10.  The Department has recognised that some businesses—particularly those lacking the management resources of larger companies—are not in a position to produce full environmental reports in the first instance, and may need to adopt an incremental approach towards reporting. To help non-reporters get started DETR relaunched the Making a Corporate Commitment (MACC 2) campaign in June this year. MACC 2 encourages organisations to make a voluntary board level commitment to sustainable business practice, and provides a framework that allows companies to take the first steps towards measuring and reporting on environmental impacts. Participants are asked to concentrate on one or more of three issues—greenhouse gas emissions, waste and water—with the option of including targets in other important areas (eg raw materials use and biodiversity). The first MACC exercise attracted 2000 participants in its first five years. MACC 2 is more demanding, since it asks companies to declare improvement targets, and we wait to see what the uptake by business will be.


  11.  Two major sets of guidelines have been published in the last few months. In July, the UNEP backed Global Reporting Initiative (GRI) published guidelines on company sustainability reporting, including a large section on environmental reporting. In October, the World Business Council for Sustainable Development (WBCSD) published guidelines on eco-efficiency reporting. Both the GRI and WBCSD guidance recommend a small common core of environmental indicators based around energy use and greenhouse gas emissions, waste, and water use.


  12.  From July 2000 new regulations under the Pensions Act 1995 have required occupational pension funds to report publicly the extent to which social, environmental or ethical considerations are taken into account when they invest money. This is likely to promote the growth of the market in socially responsible investment and fuel demand for information about companies' environmental, social and ethical policies and performance. A survey by the environmental consultancy ERM last June found that 21 out of 25 UK pensions companies were developing ethical investment policies. This renewed interest from the investment community is likely to increase the demand for good quality environmental information, and increased interest in the extent to which environmental performance is related to the financial performance. The Advisory Committee on Business and the Environment has recently set up a new group to look at relevant issues, including the information needs of the investment community.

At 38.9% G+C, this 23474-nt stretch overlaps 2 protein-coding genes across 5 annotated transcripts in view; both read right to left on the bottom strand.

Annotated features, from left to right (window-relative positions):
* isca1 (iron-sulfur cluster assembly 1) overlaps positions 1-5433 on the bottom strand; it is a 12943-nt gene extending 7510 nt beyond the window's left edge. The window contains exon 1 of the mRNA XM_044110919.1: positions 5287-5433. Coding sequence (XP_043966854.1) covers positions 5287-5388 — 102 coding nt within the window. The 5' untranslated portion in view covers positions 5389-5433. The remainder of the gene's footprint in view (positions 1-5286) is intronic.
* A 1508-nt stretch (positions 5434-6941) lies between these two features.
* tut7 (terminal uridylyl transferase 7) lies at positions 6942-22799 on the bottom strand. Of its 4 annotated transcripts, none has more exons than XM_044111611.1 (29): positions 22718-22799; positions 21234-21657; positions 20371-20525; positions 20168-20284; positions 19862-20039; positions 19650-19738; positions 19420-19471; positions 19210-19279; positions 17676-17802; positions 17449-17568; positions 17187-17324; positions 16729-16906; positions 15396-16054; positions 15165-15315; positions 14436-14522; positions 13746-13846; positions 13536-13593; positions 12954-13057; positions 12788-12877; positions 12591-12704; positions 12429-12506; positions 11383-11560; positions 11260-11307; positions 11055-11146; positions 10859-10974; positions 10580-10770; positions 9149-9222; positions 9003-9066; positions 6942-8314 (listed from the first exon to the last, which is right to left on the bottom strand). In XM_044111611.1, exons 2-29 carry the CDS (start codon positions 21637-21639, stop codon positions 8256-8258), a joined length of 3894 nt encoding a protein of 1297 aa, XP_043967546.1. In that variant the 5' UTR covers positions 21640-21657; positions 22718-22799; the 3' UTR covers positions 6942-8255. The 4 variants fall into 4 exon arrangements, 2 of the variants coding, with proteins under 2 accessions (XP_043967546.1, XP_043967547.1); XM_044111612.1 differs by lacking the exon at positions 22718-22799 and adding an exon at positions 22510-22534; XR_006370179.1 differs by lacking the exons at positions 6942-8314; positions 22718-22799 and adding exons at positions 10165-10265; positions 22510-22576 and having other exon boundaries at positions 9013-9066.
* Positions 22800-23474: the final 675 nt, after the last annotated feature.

13.  The independent steering group running the Company Law Review issued a consultation draft in March. The draft proposes that company Directors should include in their annual reports information on environmental issues where these are material to the company. These include costs and liabilities, policies and performance, and policies and performance on community, social and ethical issues. We understand that several responses to consultation on the review—for example those from the Environment Agency, and the Association of Chartered Certified Accountants—have expressed the concern that proposed changes to the Company Law would do little to move the agenda forward. The Advisory Committee on Business and the Environment also highlighted the importance of the issue of materiality in their response—attached. DETR Ministers will want to consider this carefully with colleagues when the review presents its recommendations to Government in Spring 2001. The Secretary of State for Trade and Industry has also said that disclosure of environmental matters will be an important issue for Ministers to consider when the review reports.


  14.  The combined effect of the developments discussed above is likely to increase the level of reporting among major companies. In his speech to the CBI/Green Alliance conference on 24 October, the Prime Minister challenged the top 350 companies to report on their environmental performance by the end of 2001. DETR and DTI are considering what more can be done to support companies who have little or no experience of environmental reporting, including publishing further guidance on business environmental reporting. This guidance would cover the basics of environmental management and reporting, and would support the use of the detailed guidelines already in place. We would aim to keep the overarching guidance broadly in line with the core elements of the GRI and WBCSD guidance to help develop the growing international consensus on what reporting should entail. We also aim to ensure that it relates to key indicators set out in the Government's sustainable development strategy.

October 2000